Murray's coach since 2016, Delgado has been through the wringer with the former world No.1, who is currently ramping up preparations for the US Open after receiving a wildcard entry.
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The Scot ascended to the summit of the global rankings after a thrilling 2016 but has since struggled with a long-term hip injury that saw him undergo two surgeries in 2018 and 2019.
Murray, 33, recently competed in the Battle of the Brits and Delgado says the desire to duel it out with Novak Djokovic, Rafael Nadal and Roger Federer still burns as brightly as ever ahead of Flushing Meadows at the end of the month.
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"It's been frustrating - it's lingered for a while but at the end of the day he wants to be out there competing against the best players in the world and doing what he loves," the 43-year-old said.
"He's still motivated, of course he is - he's super determined, absolutely, and that's the goal, no doubt, to get back competing against the best players again.
"And his team feel exactly the same way - that's what we're working hard towards, and he works so hard with all his gym work and rehab work that he does.
"At the end of last year he finished off the year really well by winning in Antwerp, so that was great, and then this year - for different reasons - we haven't been able to get the tournaments in.
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"Hopefully we can get back out there, and we're just looking forward to just getting out there and competing."
Murray was crowned king of the European Open in Antwerp in October amid emotional scenes after enduring a nightmare couple of years with injuries.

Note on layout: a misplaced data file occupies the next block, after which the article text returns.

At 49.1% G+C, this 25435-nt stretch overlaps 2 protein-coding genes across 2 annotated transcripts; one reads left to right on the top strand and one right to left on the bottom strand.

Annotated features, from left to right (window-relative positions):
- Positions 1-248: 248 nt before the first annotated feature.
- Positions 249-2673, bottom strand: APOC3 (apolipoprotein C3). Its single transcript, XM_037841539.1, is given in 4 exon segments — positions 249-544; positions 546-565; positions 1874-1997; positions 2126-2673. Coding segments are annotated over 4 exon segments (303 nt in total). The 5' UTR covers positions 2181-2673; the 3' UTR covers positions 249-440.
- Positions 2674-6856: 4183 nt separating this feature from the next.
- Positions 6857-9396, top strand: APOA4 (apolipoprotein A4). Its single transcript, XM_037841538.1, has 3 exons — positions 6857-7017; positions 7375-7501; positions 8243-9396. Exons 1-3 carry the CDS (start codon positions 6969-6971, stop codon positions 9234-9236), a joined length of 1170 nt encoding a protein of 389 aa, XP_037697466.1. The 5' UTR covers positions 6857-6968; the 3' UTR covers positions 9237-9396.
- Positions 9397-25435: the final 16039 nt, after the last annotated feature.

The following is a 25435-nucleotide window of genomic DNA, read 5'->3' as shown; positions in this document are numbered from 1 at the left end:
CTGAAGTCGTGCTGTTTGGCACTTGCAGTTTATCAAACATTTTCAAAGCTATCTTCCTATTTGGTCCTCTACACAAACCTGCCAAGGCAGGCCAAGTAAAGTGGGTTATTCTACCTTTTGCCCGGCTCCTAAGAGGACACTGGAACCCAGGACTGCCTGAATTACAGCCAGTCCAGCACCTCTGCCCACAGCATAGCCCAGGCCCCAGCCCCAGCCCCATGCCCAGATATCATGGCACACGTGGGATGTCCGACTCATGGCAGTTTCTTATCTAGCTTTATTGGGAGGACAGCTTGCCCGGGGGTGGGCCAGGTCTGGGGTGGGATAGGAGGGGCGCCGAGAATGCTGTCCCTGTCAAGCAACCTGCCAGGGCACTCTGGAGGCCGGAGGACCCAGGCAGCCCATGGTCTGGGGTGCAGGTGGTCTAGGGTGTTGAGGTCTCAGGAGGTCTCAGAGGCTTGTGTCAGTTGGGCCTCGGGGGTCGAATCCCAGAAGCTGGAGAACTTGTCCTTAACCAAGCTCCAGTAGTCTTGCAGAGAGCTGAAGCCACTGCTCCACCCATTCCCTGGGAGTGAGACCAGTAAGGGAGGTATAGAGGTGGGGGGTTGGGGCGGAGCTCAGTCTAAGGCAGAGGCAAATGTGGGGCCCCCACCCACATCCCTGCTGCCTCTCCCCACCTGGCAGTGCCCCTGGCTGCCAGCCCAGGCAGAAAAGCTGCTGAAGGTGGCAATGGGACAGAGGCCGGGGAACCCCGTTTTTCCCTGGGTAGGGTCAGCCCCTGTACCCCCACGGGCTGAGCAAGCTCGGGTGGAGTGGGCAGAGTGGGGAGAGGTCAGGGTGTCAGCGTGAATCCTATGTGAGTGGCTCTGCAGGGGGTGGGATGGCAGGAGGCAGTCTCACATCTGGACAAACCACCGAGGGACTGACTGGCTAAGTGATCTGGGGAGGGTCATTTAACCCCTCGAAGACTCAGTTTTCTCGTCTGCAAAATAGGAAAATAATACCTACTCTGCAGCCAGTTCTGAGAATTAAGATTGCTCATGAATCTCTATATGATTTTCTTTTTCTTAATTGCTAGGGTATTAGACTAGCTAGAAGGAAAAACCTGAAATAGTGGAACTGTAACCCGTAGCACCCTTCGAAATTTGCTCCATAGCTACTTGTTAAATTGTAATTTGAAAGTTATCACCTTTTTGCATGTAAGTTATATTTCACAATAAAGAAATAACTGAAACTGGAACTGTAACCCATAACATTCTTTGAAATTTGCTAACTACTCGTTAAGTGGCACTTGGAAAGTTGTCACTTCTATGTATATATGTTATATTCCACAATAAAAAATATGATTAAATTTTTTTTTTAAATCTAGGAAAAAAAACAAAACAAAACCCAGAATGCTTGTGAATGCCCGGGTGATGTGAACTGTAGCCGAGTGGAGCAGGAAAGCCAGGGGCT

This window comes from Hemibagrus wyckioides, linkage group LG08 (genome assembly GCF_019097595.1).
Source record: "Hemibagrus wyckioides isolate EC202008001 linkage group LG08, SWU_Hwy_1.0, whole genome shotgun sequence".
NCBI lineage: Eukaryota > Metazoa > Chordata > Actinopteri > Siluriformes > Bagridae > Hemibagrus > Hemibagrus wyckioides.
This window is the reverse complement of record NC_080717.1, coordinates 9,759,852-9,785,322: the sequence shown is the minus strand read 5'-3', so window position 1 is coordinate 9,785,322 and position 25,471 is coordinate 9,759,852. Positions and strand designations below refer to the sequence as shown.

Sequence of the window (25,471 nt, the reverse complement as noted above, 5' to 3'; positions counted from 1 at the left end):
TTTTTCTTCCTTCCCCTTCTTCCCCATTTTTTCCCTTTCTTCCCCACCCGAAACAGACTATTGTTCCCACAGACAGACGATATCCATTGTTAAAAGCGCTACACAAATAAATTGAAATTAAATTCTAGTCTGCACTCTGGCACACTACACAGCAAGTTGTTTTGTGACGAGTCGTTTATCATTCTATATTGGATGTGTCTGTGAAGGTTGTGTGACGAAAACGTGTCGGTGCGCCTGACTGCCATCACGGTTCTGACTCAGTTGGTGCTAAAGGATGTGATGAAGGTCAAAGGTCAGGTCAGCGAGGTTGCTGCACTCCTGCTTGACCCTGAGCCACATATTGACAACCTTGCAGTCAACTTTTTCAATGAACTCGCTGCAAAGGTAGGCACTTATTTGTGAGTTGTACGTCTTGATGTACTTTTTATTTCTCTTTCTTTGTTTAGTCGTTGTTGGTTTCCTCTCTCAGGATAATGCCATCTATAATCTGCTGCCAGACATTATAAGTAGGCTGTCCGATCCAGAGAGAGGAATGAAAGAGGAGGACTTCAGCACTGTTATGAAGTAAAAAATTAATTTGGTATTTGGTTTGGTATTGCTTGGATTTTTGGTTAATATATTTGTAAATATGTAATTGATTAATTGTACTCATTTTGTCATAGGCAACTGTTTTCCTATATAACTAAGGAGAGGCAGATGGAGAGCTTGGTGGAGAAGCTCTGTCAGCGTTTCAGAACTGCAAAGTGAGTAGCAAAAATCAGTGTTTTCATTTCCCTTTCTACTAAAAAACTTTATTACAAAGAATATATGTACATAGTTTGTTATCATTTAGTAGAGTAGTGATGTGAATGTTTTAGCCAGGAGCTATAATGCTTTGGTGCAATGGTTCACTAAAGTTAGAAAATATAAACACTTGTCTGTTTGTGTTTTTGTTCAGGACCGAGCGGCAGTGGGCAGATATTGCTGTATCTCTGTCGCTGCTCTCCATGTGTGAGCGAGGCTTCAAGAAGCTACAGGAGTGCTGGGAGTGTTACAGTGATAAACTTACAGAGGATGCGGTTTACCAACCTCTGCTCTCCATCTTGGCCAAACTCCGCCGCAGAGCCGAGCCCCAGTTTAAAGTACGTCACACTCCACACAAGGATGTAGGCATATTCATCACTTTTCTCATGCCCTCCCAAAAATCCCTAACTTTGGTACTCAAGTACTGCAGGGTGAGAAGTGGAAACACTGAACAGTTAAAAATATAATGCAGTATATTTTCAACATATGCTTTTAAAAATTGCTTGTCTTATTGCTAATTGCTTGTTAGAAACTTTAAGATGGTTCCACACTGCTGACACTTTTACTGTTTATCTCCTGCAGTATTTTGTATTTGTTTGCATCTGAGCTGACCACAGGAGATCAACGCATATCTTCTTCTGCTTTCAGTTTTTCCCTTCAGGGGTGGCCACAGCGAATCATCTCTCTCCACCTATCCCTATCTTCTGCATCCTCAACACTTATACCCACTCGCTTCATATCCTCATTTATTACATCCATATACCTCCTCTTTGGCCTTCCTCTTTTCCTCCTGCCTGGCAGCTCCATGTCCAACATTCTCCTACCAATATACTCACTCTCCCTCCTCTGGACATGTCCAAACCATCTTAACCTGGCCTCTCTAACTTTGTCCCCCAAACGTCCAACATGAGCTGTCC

The current world No.129 announced his potential desire to retire at the Australian Open in 2019, later withdrawing from the competition owing to hip pain and going under the knife for a second time at the end of January.
He's since made a steady return to competing among the worlds best, dabbling in doubles alongside the likes of Feliciano Lopez, Serena Williams and brother Jamie.
Image credit: Getty Images
And that triumph on the Belgian courts soon followed, as Murray toppled long-term rival and three-time Grand Slam champion Stanislas Wawrinka in the final.
A hat-trick of Grand Slams for Murray have cemented his legacy as a British sporting great but Delgado says it's a source of regret that the 46-time title winner could have won more.
"He was obviously No.1 in the world at the time, so do I think he would have won more since he's been injured? Yes, but obviously we don't know for sure, do we?" he added.
"It's tough to say [what would have happened without the injuries] - a year before he got injured he'd won Wimbledon and the Olympics in 2016 and finished world No.1.
"So he would have been in the running for them [Grand Slams], for sure.
"He's been working really hard and trying to get himself as ready as possible for the competition."
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Delgado was speaking at Classic Week of the inaugural UK Pro Series, a unique new format he helped devise that culminates in 24 of the country's leading stars descending on Weybridge after five individual qualifying weeks.
Widely-billed as the â€˜Premier League of British tennis', a glittering array of talent are competing at St. George's Hill Lawn Tennis Club including Harriet Dart, Jodie Burrage and Eden Silva in the women's draw and James Ward, Arthur Fery and Liam Broady in the men's.
Delgado and Murray fly out to New York this week and the coach says he's excited about the prospect of Murray being back out on court behind closed doors.
"The US Open's going to be very different, but unique as well - it'll be fun to see how it all works, so we'll see how it goes," he said.
"We're looking forward to getting out there and playing matches as he hasn't played that many matches.
"He obviously played in the Battle of the Brits, but then we've had the Covid stuff, while he also pulled out of the Australian Open before.
"I think we're looking forward to just getting out there and competing."